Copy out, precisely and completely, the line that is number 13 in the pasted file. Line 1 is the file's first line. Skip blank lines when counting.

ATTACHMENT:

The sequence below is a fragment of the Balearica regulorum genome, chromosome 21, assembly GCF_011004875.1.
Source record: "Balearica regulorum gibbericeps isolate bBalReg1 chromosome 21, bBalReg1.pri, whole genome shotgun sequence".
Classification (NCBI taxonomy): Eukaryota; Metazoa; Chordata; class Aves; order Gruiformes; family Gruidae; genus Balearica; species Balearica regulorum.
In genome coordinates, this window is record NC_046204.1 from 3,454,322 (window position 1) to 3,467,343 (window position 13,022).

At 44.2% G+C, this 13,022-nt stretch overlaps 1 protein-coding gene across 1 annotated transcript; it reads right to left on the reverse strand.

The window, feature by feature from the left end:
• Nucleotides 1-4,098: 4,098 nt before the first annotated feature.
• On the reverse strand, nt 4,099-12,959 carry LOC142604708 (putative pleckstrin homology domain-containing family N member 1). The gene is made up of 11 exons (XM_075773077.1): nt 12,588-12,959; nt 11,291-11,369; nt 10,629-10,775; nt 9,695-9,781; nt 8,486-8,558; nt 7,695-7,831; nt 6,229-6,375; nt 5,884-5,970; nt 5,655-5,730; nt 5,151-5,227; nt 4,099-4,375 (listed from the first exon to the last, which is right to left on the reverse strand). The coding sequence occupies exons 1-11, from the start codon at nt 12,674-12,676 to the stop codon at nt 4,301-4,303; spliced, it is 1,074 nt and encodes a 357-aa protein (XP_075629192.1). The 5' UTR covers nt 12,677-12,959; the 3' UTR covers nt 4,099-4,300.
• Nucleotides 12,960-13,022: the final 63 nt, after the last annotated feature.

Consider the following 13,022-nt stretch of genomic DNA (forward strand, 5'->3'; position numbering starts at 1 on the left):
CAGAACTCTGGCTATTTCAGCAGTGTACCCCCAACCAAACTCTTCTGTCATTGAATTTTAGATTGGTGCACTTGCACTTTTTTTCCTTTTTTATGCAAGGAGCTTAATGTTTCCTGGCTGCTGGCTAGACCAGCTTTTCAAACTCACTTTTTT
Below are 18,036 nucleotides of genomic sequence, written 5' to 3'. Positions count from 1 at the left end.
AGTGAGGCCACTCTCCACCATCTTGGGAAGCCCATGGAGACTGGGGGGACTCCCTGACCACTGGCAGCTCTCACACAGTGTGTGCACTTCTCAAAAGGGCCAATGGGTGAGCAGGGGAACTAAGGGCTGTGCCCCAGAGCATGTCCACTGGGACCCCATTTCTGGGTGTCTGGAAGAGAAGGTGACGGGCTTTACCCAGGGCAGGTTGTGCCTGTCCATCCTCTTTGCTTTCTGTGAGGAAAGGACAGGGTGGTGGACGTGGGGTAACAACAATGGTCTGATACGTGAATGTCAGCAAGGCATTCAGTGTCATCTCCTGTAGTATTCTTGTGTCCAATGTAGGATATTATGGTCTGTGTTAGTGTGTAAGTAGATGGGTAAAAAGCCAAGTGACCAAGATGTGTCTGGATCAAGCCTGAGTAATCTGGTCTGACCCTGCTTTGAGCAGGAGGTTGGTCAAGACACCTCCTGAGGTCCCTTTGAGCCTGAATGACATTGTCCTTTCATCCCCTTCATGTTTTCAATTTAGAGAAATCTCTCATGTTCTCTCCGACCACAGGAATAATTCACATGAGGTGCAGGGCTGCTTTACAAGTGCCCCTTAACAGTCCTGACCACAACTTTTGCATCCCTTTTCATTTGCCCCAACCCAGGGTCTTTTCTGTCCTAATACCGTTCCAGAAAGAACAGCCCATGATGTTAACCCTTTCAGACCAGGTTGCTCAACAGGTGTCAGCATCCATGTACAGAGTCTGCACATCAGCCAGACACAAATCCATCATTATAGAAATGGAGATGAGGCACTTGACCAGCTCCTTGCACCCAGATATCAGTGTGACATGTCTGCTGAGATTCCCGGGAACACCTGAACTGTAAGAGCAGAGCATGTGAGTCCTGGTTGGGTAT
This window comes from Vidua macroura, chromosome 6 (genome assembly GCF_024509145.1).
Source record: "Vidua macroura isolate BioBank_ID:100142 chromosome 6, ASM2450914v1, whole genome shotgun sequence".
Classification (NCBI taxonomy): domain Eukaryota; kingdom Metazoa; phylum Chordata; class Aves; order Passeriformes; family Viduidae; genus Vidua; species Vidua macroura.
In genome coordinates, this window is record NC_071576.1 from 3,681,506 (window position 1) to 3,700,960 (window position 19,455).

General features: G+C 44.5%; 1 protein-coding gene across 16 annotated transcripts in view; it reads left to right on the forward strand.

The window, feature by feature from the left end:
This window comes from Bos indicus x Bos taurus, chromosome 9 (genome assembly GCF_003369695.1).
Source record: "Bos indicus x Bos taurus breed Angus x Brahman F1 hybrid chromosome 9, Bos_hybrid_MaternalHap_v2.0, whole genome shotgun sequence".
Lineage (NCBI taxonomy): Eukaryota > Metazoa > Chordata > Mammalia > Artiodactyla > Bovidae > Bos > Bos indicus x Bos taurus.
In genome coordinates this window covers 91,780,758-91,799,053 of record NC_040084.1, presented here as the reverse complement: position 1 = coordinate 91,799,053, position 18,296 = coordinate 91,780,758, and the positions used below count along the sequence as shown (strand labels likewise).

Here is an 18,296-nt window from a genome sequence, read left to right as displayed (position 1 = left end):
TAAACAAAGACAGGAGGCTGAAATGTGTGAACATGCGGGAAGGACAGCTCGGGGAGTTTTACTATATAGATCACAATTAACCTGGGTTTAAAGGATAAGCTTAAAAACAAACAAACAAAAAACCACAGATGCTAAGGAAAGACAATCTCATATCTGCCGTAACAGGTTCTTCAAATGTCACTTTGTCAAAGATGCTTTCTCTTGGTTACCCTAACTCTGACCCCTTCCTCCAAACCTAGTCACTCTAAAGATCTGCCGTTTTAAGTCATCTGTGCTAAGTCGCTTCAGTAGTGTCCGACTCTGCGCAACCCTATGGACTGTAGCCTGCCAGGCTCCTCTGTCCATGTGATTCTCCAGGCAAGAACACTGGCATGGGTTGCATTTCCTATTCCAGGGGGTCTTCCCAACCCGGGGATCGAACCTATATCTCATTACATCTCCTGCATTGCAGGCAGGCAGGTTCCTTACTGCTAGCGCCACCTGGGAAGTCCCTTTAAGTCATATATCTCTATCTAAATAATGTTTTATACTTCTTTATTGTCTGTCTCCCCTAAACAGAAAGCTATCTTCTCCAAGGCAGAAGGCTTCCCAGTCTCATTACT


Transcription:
AGTGAGGCCACTCTCCACCATCTTGGGAAGCCCATGGAGACTGGGGGGACTCCCTGACCACTGGCAGCTCTCACACAGTGTGTGCACTTCTCAAAAGGGCCAATGGGTGAGCAGGGGAACTAAGGGCTGTGCCCCAGAGCATGTCCACTGGGACCCCATTTCTGGGTGTCTGGAAGAGAAGGTGACGGGCTTTACCCAGGGCAGGTTGTGCCTGTCCATCCTCTTTGCTTTCTGTGAGGAAAGGACAGGGTGGTGGACGTGGGGTAACAACAATGGTCTGATACGTGAATGTCAGCAAGGCATTCAGTGTCATCTCCTGTAGTATTCTTGTGTCCAATGTAGGATATTATGGTCTGTGTTAGTGTGTAAGTAGATGGGTAAAAAGCCAAGTGACCAAGATGTGTCTGGATCAAGCCTGAGTAATCTGGTCTGACCCTGCTTTGAGCAGGAGGTTGGTCAAGACACCTCCTGAGGTCCCTTTGAGCCTGAATGACATTGTCCTTTCATCCCCTTCATGTTTTCAATTTAGAGAAATCTCTCATGTTCTCTCCGACCACAGGAATAATTCACATGAGGTGCAGGGCTGCTTTACAAGTGCCCCTTAACAGTCCTGACCACAACTTTTGCATCCCTTTTCATTTGCCCCAACCCAGGGTCTTTTCTGTCCTAATACCGTTCCAGAAAGAACAGCCCATGATGTTAACCCTTTCAGACCAGGTTGCTCAACAGGTGTCAGCATCCATGTACAGAGTCTGCACATCAGCCAGACACAAATCCATCATTATAGAAATGGAGATGAGGCACTTGACCAGCTCCTTGCACCCAGATATCAGTGTGACATGTCTGCTGAGATTCCCGGGAACACCTGAACTGTAAGAGCAGAGCATGTGAGTCCTGGTTGGGTAT